Feeds

Ubuntu N-ONE: 'Storage war' with Dropbox et al annihilates cloud service

Canonical pulls plug on online file locker, can't compete with rivals' free 50GB space

7 Elements of Radically Simple OS Migration

Linux distro biz Canonical is shutting down its Ubuntu One online file and music storage service.

The cloud system offered 5GB of space per user account, and allowed Linux, Windows, Android and iOS devices to back up data to its servers. Users could buy a subscription to get additional space. But it was no match for rivals DropBox, Google Drive et al.

"The free storage wars aren’t a sustainable place for us to be, particularly with other services now regularly offering 25GB to 50GB free storage," Canonical CEO Jane Silber said in announcing the impending shutdown.

"If we offer a service, we want it to compete on a global scale, and for Ubuntu One to continue to do that would require more investment than we are willing to make. We choose instead to invest in making the absolute best, open platform  and to highlight the best of our partners’ services and content."

Under the company's roadmap for the shutdown, users will no longer be able to purchase new storage allotments for the service and the client releases of the tool will be updated to provide notification of the looming shutdown.

Additionally, Ubuntu releases 14.04 LTS and later will not offer support for the Ubuntu One service. On June 1, the service will start winding down, and users will have until 31 July to move any data they have stored on the platform.

Following shutdown of the service, Canonical said that it will be releasing the Ubuntu One source code. The Ubuntu One single sign-on tool, Ubuntu One Payment service, and the UB1DB platform will not be affected by the shutdown.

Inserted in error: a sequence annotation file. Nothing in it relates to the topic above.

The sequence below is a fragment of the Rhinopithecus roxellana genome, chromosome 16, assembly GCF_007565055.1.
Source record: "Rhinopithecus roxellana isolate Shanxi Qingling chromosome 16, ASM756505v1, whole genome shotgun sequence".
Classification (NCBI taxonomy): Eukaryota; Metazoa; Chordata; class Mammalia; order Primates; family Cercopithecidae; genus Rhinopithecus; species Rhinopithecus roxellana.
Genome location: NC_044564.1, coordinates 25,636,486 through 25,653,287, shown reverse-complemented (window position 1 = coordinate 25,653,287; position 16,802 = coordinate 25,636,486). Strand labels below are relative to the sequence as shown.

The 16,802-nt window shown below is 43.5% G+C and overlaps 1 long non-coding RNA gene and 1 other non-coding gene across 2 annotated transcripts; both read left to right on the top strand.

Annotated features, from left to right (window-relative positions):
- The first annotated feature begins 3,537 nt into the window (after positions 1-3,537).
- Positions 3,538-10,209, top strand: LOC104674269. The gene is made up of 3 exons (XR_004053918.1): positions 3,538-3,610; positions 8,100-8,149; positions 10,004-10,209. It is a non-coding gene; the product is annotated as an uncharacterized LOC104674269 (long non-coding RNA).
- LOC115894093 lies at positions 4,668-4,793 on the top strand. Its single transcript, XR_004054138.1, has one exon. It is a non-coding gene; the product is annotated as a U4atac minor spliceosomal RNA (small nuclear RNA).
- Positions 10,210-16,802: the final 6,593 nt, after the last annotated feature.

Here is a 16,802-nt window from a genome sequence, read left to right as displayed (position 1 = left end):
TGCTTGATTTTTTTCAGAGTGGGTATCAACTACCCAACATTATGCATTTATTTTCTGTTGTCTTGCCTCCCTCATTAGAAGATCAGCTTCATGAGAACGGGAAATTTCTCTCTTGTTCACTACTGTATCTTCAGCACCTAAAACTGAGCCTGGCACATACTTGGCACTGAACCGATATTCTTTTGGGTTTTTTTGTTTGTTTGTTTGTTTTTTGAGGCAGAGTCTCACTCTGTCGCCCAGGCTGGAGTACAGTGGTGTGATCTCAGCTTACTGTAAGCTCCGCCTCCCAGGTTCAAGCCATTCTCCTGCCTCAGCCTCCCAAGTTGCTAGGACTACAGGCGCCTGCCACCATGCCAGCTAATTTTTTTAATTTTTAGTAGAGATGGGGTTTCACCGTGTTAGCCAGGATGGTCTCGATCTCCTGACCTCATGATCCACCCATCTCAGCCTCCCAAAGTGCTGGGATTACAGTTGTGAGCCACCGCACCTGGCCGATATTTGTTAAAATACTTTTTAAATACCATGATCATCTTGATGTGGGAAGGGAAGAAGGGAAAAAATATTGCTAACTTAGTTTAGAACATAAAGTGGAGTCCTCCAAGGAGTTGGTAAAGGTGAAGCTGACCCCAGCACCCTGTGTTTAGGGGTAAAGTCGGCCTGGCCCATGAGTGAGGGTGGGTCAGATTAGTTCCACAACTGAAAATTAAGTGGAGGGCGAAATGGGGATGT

With the plug pulled on Ubuntu One, Silber said her company will shift its focus towards developing the Ubuntu desktop and mobile Linux software.

"This is a tough decision, particularly when our users rely so heavily on the functionality that Ubuntu One provides," Silber said. "However, like any company, we want to focus our efforts on our most important strategic initiatives and ensure we are not spread too thin." ®

Best practices for enterprise data

More from The Register

next story
Sysadmin Day 2014: Quick, there's still time to get the beers in
He walked over the broken glass, killed the thugs... and er... reconnected the cables*
VMware builds product executables on 50 Mac Minis
And goes to the Genius Bar for support
Multipath TCP speeds up the internet so much that security breaks
Black Hat research says proposed protocol will bork network probes, flummox firewalls
Auntie remains MYSTIFIED by that weekend BBC iPlayer and website outage
Still doing 'forensics' on the caching layer – Beeb digi wonk
Microsoft's Euro cloud darkens: US FEDS can dig into foreign servers
They're not emails, they're business records, says court
Microsoft says 'weird things' can happen during Windows Server 2003 migrations
Fix coming for bug that makes Kerberos croak when you run two domain controllers
Cisco says network virtualisation won't pay off everywhere
Another sign of strain in the Borg/VMware relationship?
prev story

Whitepapers

7 Elements of Radically Simple OS Migration
Avoid the typical headaches of OS migration during your next project by learning about 7 elements of radically simple OS migration.
Implementing global e-invoicing with guaranteed legal certainty
Explaining the role local tax compliance plays in successful supply chain management and e-business and how leading global brands are addressing this.
Consolidation: The Foundation for IT Business Transformation
In this whitepaper learn how effective consolidation of IT and business resources can enable multiple, meaningful business benefits.
Solving today's distributed Big Data backup challenges
Enable IT efficiency and allow a firm to access and reuse corporate information for competitive advantage, ultimately changing business outcomes.
A new approach to endpoint data protection
What is the best way to ensure comprehensive visibility, management, and control of information on both company-owned and employee-owned devices?